At issue is whether DVR penetration is about to reach the tipping point at which advertiser-supported TV goes the way of the music industry and newspapers -- a scenario Mr. Rogers warned repeatedly is coming soon unless advertisers begin investing in TiVo-proof vehicles sold by TiVo.
"In the next two to three years, the television industry is going to face a crisis more severe for it than our current financial crisis," Mr. Rogers said.
He said 25 million U.S. homes have DVRs today, adding that "most analysts agree today there will be 50 [million] to 60 million in the next three years, with the vast majority of those homes time shifting most of their programming and fast forwarding through ads.
"Probably two thirds or more of the households advertisers care about reaching will be fast forwarding through television ads," he said. "Brands that have been around for decades suffer major erosion in DVR homes when the ads do not get through."
In a classic problem-solution format, of course, TiVo also offers the solution, he said, in the form of interactive ads, tags, billboard ads, insertions when viewers are asked when they want to delete shows, "and many more forms of inventory to come."
Video on demand, he said, is not the solution, because at best it accounts for 3% of viewing in households. And he said addressability and better targeting "only marginally affect" fast forwarding.
David Poltrack, exec VP-research and planning for CBS, seated in the first row, wasn't quite buying the apocalyptic tone -- though he noted he is happy to buy TiVo's research, which he finds quite useful. Mr. Poltrack noted afterward that recession could postpone or prevent the day of reckoning, as consumers grow more resistant to investing in hardware or ponying up the extra money needed for digital and DVR service.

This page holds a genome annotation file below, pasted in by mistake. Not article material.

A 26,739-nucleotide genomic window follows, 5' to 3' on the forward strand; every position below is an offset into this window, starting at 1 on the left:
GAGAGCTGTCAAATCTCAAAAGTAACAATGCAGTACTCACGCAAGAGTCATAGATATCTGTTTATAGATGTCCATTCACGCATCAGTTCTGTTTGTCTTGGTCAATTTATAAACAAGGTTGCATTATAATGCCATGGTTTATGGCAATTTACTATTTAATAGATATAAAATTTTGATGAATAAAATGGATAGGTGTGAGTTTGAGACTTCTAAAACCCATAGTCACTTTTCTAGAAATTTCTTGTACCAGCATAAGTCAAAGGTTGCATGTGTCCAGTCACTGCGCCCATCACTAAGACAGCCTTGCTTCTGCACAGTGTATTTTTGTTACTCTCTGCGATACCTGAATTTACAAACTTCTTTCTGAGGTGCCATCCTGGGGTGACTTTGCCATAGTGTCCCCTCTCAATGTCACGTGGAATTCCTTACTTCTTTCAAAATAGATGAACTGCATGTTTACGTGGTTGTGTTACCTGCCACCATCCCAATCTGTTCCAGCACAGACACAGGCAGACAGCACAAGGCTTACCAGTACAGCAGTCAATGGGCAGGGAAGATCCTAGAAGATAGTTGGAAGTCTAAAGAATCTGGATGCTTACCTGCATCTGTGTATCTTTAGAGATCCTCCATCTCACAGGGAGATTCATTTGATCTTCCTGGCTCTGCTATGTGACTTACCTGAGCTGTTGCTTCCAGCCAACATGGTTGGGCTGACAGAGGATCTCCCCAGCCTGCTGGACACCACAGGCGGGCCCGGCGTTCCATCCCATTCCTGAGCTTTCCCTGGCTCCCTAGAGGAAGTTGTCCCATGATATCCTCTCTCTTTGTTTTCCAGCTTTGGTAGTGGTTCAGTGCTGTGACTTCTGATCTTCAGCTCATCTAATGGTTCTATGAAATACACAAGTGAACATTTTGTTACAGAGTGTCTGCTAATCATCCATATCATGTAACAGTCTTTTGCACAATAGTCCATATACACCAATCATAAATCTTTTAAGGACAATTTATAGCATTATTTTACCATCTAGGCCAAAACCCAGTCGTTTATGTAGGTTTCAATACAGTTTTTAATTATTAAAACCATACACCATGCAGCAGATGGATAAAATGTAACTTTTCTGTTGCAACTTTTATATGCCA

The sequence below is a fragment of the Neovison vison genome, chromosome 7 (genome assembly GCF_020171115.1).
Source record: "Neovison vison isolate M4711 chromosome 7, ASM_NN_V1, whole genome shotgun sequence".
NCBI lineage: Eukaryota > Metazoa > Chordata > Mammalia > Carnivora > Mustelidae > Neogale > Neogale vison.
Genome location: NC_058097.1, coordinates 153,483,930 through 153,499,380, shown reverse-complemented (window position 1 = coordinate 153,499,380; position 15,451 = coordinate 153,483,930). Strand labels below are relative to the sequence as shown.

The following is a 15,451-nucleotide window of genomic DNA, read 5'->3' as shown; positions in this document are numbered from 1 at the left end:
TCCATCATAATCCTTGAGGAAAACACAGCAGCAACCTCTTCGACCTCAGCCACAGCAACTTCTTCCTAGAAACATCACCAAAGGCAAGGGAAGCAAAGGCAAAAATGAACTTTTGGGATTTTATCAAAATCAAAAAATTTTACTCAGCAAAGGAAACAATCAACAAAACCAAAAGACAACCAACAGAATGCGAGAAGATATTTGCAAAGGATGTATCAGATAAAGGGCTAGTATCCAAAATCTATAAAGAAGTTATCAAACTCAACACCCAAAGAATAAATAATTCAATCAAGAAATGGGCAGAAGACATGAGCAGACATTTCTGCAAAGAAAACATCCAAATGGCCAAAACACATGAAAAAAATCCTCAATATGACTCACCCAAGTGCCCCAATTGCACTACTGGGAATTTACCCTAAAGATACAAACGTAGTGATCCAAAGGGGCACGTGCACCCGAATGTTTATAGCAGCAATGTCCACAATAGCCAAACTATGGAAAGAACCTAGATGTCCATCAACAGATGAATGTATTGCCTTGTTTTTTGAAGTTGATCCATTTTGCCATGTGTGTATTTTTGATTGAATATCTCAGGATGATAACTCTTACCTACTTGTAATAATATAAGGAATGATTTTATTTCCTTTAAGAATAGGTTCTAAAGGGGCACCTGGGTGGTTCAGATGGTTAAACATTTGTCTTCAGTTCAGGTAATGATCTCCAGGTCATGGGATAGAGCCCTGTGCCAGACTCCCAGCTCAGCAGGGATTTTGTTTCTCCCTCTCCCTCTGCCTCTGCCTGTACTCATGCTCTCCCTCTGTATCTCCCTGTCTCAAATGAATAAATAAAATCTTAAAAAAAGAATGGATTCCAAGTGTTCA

"If you listen to Tom, you'd think no one is seeing any commercials," Mr. Poltrack said. "In fact it's about 60% who fast forward."
He said he's also encouraged by research showing 75% of DVR playback is of network TV, as opposed to only 40% to 50% of live programming, meaning the networks get back some of the viewership lost to DVRs.
Mr. Poltrack said he's also encouraged by research showing people often stop fast forwarding during movie ads, "so good ads don't get fast forwarded through as much as poor ads. ... We're trying to get our commercial pods as consumer friendly as possible."
But beyond that, Mr. Poltrack questioned whether DVR penetration will ever reach levels Mr. Rogers predicted. It's now at around 28% of households, he said, and may not top 40% before the availability of streaming video, video on demand and other options start crowding DVRs out.
"A lot of people currently do not have DVRs who do not want to pay $12 a month," he said. "There's nothing new coming with DVRs to change their minds."
And just as research shows that resistance to buying a DVR or other new entertainment device evaporates when the price falls below $200, it also shows resistance to buying entertainment and telecommunications services rises when total subscription costs top $200, Mr. Poltrack said.
"Land line, cellphone, television and internet -- it's starting to get around $200," he said. "And the question becomes what are you going to cut to keep it manageable? ... In this recession period you're going to see some cutback."